Scattered violence underscores tension between Ukraine and Russia
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JUDY WOODRUFF: Now to Ukraine, where there were new reports of violence on the ground and late word from the Pentagon that Russian aircraft entered Ukrainian airspace on several occasions in the last 24 hours.There were also escalating verbal assaults between Kiev and Moscow. Thick smoke marked the day’s major flash point, Slavyansk, where pro-Russian separatists hold sway. A Ukrainian military helicopter exploded as it sat at an airfield, hit by bullets or rocket fire. Later, gunmen in Slavyansk seized a bus carrying international mediators. The separatist leader there claimed a spy for the Kiev government was on board.
VYACHESLAV PONOMARYOV, Separatist Leader (through interpreter): I have heard that there was somebody there from the military headquarters. People who come here as observers from the European Union bring a real spy with them. It doesn’t look good at all. This is an example of the policy of double standards.
JUDY WOODRUFF: Ukraine’s Foreign Ministry confirmed it lost contact with observers from the Organization for Security and Cooperation in Europe, the OSCE.
At the same time, Kiev said government forces were beginning a full blockade of Slavyansk. A day earlier, troops killed several gunmen at a checkpoint there.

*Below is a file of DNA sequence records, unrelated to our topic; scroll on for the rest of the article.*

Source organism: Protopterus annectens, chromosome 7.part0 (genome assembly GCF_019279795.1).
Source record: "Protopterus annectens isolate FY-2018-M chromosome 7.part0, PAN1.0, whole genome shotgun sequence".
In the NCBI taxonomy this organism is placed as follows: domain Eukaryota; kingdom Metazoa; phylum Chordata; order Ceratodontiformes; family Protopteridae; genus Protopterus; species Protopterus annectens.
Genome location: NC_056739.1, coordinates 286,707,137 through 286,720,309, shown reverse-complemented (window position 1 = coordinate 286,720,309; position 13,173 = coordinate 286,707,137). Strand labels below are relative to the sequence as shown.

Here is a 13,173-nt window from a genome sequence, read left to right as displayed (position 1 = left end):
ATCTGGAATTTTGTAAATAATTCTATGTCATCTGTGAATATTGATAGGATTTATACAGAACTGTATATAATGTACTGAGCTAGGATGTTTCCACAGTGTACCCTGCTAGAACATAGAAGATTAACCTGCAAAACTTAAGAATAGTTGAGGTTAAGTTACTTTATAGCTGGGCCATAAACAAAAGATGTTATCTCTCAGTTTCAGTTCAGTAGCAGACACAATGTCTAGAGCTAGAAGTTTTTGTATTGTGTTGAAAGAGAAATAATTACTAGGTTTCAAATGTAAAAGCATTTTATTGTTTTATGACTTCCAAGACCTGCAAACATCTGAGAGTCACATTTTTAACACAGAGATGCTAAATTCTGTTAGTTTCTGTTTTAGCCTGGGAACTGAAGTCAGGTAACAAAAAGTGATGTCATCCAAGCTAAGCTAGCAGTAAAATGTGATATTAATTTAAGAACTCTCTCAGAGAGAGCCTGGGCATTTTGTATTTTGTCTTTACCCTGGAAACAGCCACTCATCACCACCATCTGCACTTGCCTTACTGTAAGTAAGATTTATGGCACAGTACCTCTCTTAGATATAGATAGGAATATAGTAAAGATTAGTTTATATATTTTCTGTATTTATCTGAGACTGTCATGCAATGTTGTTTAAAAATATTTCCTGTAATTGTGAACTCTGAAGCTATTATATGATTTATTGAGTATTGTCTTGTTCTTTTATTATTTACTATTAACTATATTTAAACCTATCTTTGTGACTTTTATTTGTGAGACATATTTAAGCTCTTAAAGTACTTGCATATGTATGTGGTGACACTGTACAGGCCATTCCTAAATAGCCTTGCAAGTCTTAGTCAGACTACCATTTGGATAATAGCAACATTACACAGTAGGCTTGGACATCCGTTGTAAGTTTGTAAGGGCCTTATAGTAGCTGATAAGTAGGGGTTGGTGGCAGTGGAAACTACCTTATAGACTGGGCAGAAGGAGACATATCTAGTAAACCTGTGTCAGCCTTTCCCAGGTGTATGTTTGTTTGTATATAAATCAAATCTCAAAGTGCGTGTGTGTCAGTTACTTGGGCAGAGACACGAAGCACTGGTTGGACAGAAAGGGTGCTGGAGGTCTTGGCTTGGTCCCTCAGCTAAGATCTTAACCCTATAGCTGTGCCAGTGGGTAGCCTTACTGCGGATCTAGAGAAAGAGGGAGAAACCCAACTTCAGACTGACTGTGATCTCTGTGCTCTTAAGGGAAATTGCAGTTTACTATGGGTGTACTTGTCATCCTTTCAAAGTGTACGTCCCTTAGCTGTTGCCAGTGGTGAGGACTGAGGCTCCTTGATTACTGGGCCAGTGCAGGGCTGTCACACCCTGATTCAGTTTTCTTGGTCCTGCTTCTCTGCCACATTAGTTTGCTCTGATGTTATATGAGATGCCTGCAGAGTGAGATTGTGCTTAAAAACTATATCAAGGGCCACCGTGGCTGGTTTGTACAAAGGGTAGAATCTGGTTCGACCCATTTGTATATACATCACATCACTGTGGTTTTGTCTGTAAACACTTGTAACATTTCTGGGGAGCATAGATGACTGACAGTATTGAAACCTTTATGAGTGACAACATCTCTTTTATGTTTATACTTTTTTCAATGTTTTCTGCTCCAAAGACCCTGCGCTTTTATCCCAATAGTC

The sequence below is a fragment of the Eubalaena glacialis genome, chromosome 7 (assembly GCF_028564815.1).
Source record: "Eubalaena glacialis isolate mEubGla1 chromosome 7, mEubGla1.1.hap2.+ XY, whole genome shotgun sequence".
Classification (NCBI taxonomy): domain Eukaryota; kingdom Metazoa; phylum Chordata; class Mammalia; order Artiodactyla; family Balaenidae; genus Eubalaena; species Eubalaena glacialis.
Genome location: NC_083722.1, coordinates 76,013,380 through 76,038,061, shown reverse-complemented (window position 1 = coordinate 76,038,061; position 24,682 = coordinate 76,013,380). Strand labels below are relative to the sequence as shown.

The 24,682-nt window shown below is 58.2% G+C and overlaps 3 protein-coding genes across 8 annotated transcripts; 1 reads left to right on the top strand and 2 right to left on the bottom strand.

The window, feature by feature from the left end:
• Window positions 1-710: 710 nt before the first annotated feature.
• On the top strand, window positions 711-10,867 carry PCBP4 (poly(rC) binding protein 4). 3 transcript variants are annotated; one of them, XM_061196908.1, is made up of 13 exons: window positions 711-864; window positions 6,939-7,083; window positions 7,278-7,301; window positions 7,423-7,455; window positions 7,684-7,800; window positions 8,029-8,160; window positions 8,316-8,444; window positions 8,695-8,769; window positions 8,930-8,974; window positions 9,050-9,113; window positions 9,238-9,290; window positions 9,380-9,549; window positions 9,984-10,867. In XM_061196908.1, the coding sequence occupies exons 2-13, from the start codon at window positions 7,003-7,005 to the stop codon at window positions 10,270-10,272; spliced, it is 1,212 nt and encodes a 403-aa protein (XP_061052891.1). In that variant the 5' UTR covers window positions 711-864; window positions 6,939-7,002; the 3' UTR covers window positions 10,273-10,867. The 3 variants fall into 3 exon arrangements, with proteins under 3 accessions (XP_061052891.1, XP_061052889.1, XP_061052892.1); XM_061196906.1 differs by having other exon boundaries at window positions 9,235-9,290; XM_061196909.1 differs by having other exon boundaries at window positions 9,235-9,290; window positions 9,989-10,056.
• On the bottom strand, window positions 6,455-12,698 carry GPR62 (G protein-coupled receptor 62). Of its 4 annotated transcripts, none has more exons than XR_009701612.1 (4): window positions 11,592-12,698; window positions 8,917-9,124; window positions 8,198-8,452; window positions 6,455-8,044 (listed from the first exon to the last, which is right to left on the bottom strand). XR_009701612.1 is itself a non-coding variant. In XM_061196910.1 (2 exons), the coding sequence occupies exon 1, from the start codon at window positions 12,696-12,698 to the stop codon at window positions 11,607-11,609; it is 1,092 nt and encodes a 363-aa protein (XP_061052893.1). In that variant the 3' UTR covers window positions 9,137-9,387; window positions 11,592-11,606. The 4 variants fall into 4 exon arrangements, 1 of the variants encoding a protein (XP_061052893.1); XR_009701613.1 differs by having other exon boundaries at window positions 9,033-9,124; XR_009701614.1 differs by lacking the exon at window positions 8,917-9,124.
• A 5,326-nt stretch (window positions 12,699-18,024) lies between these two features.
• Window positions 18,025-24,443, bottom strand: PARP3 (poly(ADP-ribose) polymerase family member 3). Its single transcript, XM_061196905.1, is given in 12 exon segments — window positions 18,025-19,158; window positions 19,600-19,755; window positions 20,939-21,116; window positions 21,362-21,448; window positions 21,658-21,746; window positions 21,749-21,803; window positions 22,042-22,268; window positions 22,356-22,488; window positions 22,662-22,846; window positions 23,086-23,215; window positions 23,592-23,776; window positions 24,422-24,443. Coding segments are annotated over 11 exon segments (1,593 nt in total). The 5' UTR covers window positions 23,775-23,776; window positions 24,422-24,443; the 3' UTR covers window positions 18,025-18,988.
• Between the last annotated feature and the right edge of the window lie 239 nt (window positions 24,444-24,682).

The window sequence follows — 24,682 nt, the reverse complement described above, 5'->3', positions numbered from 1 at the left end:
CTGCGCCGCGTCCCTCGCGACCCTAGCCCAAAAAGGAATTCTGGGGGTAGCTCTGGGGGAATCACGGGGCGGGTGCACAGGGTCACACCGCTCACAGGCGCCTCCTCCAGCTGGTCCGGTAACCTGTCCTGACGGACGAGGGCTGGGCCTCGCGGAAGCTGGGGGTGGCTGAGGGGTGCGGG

The Ukrainian military moves prompted a new blast today from Russia’s foreign minister, Sergei Lavrov, in Moscow.
SERGEI LAVROV, Foreign Minister (through interpreter): Some 160 tanks and some 250 armored personnel carriers are waging war with their own people. This is a bloody crime, and those who pushed the army to do that will pay, I am sure, and will face justice.
JUDY WOODRUFF: Russian forces were on the move as well in maneuvers. Ukrainian officials claimed they had come within 1,100 yards of the border.
And acting Prime Minister Arseniy Yatsenyuk sounded an alarm.
ARSENIY YATSENYUK, Prime Minister, Ukraine (through interpreter): Military aggression by Russia on Ukraine’s territory will lead to military conflict in Europe. The world has not yet forgotten World War II, but Russia already wants to start World War III.
JUDY WOODRUFF: Last night, Secretary of State John Kerry had accused Moscow of fomenting trouble in Ukraine, in direct violation of last week’s agreement in Geneva.
JOHN KERRY, Secretary of State: If Russia continues in this direction, it will not just be grave mistake; it will be an expensive mistake.
JUDY WOODRUFF: But Russia’s Lavrov rejected the criticism today. He insisted the separatists in Eastern Ukraine will lay down their arms, under the Geneva accord, only when nationalist protesters in Kiev disband their camps.
From South Korea today, President Obama said again the U.S. and European nations are ready to ratchet up the economic pressure on Russia.
PRESIDENT BARACK OBAMA: What’s also important is laying the groundwork so that if and when we see even greater escalation, perhaps even a military incursion by Russia into Ukraine, that we’re prepared for the sort of sectoral sanctions that would have even larger consequences.
JUDY WOODRUFF: There was fresh evidence that Russia was already feeling the effects of the initial round of sanctions. The ratings agency Standard & Poor’s downgraded Russia’s credit rating for the first time in five years to just one notch above junk status. The S&P warned more downgrades could follow if tighter sanctions were imposed and capital flight from the country wasn’t stemmed.